You are never quite able to forget the first time you are teargassed. If you’re fortunate, you see the tear gas first being deployed and have enough time to make sure you avoid the canisters’ ballistic paths (police often aim for your head when firing them). Immediately after, the loud hiss of the gas pouring out of the cans drowns out every other sound while white clouds rapidly fill the air and engulf you, obscuring your vision and forcing their way into your body through your lips, eyes, ears, and nostrils. The sharp burning in your lungs and sinuses brought on by the gas leaves with you with the sharp impression that you’re not getting enough oxygen, causing you to desperately gasp for more breath; this only allows more of the gas to pour in, increasing its effects. The experience invariably leaves an affective imprint on you, as you become severely aware of your embodied dependence on the atmosphere around you precisely at the moment it becomes toxic and acidic.
The images of people’s uprisings that circulate in various media are often characteristically marked by these curious white clouds; they have become the visual hallmark of social struggles the world over. As a weapon, tear gas is distinct from other forms of repression in that it acts on the scale of environmental conditions rather than on specific individuals. Police batons, fists, rubber bullets, water cannons, guns, and pepper spray all intend to inflict violence onto particular bodies in confined spaces, meaning to distribute harm in a more or less directed way. In contrast, tear gas is deployed spatially and atmospherically across generalized territories; it is a weapon that fundamentally transforms the conditions in which the protests themselves take place. The use of tear gas ultimately manifests as an attack on the human condition, a weaponization of the atmosphere upon which we all rely, an offensive against the circumstances that make life possible in the first place.
However, most remarkably, the gas that is meant to drive people out of public spaces, to break up gatherings, and to make it impossible to remain together in the streets, often has the opposite effect. While the trauma of being exposed to tear gas is not to be discounted, people in the momentum of a collective struggle somehow manage to find the courage to stay together, to care for each other, and even to return to the gassed area to face new confrontations with the police. As common as the images of police firing tear gas into crowds are, even more common are the images of people picking up the canisters and throwing them back, of people using antacid solutions to wash off each other’s faces and neutralize the effects of the gas, and of people sprinting into the clouds to help wounded protesters escape. The human condition is crucially not only a dimension of the lived experiences of individual bodies, but in the relational acts of finding one another, caring for one another, and struggling together which are all only possible by virtue of our living together in common.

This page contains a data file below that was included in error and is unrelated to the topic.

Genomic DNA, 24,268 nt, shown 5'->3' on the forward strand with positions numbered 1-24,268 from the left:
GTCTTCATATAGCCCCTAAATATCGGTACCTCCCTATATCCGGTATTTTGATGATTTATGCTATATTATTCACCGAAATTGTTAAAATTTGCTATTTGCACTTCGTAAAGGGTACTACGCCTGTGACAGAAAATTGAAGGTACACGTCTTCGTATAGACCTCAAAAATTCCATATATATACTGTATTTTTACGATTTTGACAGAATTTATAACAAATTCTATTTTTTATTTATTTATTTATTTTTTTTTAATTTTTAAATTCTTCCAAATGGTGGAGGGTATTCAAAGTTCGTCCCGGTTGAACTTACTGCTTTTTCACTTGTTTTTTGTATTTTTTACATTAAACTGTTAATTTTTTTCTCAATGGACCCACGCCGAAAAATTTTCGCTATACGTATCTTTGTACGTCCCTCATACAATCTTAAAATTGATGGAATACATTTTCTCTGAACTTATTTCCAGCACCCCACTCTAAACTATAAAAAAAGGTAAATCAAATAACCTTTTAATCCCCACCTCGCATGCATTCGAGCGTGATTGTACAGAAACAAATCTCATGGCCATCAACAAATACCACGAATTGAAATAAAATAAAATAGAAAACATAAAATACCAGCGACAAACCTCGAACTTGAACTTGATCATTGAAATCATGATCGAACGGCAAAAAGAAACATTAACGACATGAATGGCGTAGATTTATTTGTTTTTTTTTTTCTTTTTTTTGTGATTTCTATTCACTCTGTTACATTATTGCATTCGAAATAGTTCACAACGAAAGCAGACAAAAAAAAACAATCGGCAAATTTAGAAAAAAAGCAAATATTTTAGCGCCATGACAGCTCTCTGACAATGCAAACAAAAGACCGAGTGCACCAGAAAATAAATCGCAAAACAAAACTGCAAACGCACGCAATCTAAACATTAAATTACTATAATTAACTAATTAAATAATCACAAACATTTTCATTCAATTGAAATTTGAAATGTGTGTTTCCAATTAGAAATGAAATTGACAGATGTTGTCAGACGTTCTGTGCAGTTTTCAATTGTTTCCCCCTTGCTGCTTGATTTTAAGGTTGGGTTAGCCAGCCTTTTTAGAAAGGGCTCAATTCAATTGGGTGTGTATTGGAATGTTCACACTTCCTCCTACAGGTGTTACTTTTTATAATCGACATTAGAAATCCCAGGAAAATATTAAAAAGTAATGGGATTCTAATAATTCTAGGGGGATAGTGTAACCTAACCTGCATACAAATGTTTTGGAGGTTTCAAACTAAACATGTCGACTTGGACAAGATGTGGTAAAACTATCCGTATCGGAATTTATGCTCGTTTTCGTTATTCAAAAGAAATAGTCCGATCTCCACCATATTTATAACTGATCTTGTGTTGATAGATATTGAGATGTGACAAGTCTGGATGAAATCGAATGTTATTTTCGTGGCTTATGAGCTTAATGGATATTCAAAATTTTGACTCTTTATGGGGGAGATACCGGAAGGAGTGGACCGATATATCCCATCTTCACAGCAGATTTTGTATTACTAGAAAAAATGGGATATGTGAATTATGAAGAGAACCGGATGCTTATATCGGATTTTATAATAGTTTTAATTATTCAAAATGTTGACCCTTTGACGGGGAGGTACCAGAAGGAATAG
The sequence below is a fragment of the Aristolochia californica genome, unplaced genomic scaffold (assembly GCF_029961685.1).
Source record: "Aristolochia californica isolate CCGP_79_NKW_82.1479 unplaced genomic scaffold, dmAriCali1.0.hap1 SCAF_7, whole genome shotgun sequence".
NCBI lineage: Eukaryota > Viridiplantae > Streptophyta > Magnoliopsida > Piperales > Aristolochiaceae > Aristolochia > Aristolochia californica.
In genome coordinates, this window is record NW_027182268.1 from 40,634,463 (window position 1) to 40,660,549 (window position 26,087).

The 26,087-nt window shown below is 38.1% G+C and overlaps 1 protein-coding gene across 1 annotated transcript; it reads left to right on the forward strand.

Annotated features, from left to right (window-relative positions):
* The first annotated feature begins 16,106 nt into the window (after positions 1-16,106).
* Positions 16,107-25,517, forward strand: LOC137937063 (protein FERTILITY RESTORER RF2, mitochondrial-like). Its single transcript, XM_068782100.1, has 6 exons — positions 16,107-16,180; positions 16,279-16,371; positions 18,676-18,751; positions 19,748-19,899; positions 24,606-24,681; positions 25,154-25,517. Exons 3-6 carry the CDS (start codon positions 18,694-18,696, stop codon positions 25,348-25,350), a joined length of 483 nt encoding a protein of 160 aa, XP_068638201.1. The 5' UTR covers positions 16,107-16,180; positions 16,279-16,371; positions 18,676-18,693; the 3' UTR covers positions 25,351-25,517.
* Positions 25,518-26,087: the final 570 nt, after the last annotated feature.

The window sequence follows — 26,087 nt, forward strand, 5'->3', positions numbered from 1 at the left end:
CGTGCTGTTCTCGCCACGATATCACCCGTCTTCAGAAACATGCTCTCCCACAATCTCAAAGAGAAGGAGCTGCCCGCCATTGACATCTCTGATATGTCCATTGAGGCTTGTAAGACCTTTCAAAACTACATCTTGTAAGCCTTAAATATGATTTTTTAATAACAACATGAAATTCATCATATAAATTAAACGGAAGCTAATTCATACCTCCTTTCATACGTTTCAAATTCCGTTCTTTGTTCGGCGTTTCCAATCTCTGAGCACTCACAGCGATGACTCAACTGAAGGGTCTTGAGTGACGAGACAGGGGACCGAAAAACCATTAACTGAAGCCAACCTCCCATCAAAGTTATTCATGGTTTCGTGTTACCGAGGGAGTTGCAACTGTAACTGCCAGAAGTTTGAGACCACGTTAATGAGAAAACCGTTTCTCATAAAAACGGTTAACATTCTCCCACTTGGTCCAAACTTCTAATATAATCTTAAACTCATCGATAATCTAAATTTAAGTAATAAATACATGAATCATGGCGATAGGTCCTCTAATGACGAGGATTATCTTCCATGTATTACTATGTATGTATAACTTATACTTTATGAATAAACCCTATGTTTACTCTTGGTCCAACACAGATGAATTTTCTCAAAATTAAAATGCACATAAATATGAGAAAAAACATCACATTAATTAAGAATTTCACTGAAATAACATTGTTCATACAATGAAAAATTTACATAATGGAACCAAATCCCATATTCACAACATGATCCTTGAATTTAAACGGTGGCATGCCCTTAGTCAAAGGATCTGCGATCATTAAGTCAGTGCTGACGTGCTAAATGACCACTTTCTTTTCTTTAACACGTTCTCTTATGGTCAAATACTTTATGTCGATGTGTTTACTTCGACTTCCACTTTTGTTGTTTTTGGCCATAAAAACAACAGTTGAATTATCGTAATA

In Istanbul, networks of professional and amateur health workers rapidly organized impromptu emergency care centers surrounding Taksim Square and Gezi Park, where the majority of the confrontations with the police took place. According to the Turkish Medical Association, which has helped organize many of the clinics, since 31 May 2013 over 11,000 have been affected by the use of tear gas, with a fifth of the injuries involving open sores and fractures. These health clinics, which were meant to aid the injured, were later attacked by police using the same tear gas that prompted the clinics’ necessity in the first place. Police have also resorted to beating medics during the demonstrations, in a direct attack against these spontaneous forms of care. The Turkish state would later go on to declare the organization of the health clinics illegal, and threatened to take away the licenses of any medical professionals who worked with the clinics. The attacks against the medical care of injured protestors represent a further assault against the affective capacity to endure, with the state hoping to increase the degree of precarity so much so that the uprising would eventually collapse in its failure to reproduce itself.
In response to the police’s attempts to make it impossible for people to stay together by mounting an assault against the possibility and conditionality of life itself, protesters responded in kind, by enacting the collective forms of care and resistance that equally make life possible. The global uprisings of the last decade, from the US to Spain to Egypt and now Turkey, all have taken this form of organizing against the conditions of vulnerability and precarity. These were not movements shaped by marches or speeches, but rather centered themselves on the construction of occupations and encampments, producing the contexts in which new relationalities and ways of being-together in the world could unfold. The people’s uprising that is currently taking place across Turkey is expressive of this collective desire, and perhaps need, to be together and care for one another in the shared space of the common that Gezi Park came to be for so many in Turkey. This collective practice amounted to a refusal to simply “care or fight for ourselves,” but rather to fundamentally begin “caring and fighting for each other.”